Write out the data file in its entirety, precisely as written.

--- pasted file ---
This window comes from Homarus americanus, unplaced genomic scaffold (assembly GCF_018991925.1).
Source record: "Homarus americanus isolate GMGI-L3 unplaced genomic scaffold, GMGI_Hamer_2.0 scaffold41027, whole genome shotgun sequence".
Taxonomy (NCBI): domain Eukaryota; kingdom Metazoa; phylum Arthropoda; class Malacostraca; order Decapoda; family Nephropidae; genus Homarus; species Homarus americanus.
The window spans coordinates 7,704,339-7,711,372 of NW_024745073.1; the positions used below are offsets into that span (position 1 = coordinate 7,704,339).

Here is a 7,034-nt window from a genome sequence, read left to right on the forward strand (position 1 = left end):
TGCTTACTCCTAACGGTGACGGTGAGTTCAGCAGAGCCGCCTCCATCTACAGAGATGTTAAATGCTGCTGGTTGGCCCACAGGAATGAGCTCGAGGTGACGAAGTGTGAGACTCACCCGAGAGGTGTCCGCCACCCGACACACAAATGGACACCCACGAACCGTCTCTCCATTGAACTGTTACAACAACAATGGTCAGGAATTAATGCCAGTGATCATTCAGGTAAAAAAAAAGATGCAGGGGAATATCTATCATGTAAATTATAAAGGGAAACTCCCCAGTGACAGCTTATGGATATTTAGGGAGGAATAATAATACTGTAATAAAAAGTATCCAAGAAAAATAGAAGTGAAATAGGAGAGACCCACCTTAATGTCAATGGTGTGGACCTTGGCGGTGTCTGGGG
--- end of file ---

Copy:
This window comes from Homarus americanus, unplaced genomic scaffold (assembly GCF_018991925.1).
Source record: "Homarus americanus isolate GMGI-L3 unplaced genomic scaffold, GMGI_Hamer_2.0 scaffold41027, whole genome shotgun sequence".
Taxonomy (NCBI): domain Eukaryota; kingdom Metazoa; phylum Arthropoda; class Malacostraca; order Decapoda; family Nephropidae; genus Homarus; species Homarus americanus.
The window spans coordinates 7,704,339-7,711,372 of NW_024745073.1; the positions used below are offsets into that span (position 1 = coordinate 7,704,339).

Here is a 7,034-nt window from a genome sequence, read left to right on the forward strand (position 1 = left end):
TGCTTACTCCTAACGGTGACGGTGAGTTCAGCAGAGCCGCCTCCATCTACAGAGATGTTAAATGCTGCTGGTTGGCCCACAGGAATGAGCTCGAGGTGACGAAGTGTGAGACTCACCCGAGAGGTGTCCGCCACCCGACACACAAATGGACACCCACGAACCGTCTCTCCATTGAACTGTTACAACAACAATGGTCAGGAATTAATGCCAGTGATCATTCAGGTAAAAAAAAAGATGCAGGGGAATATCTATCATGTAAATTATAAAGGGAAACTCCCCAGTGACAGCTTATGGATATTTAGGGAGGAATAATAATACTGTAATAAAAAGTATCCAAGAAAAATAGAAGTGAAATAGGAGAGACCCACCTTAATGTCAATGGTGTGGACCTTGGCGGTGTCTGGGG